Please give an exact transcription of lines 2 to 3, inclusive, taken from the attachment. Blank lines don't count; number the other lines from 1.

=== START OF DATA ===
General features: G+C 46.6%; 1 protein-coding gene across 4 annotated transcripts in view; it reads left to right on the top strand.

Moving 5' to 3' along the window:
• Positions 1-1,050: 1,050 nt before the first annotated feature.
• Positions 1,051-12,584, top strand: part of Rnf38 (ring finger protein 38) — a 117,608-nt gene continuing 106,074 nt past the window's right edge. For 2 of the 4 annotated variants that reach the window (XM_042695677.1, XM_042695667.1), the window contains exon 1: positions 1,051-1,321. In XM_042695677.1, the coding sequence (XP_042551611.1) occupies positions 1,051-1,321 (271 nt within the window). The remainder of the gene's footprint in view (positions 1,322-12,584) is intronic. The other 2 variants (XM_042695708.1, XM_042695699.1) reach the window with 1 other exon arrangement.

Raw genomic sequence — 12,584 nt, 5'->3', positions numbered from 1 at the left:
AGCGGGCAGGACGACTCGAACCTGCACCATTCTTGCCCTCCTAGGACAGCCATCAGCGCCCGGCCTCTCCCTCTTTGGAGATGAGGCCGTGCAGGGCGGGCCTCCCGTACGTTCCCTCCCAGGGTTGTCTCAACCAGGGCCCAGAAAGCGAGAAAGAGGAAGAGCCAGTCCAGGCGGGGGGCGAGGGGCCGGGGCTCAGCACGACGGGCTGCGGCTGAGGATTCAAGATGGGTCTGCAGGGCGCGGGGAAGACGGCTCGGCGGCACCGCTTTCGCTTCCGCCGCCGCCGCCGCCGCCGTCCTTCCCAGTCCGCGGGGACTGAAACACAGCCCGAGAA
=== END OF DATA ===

Moving 5' to 3' along the window:
• Positions 1-1,050: 1,050 nt before the first annotated feature.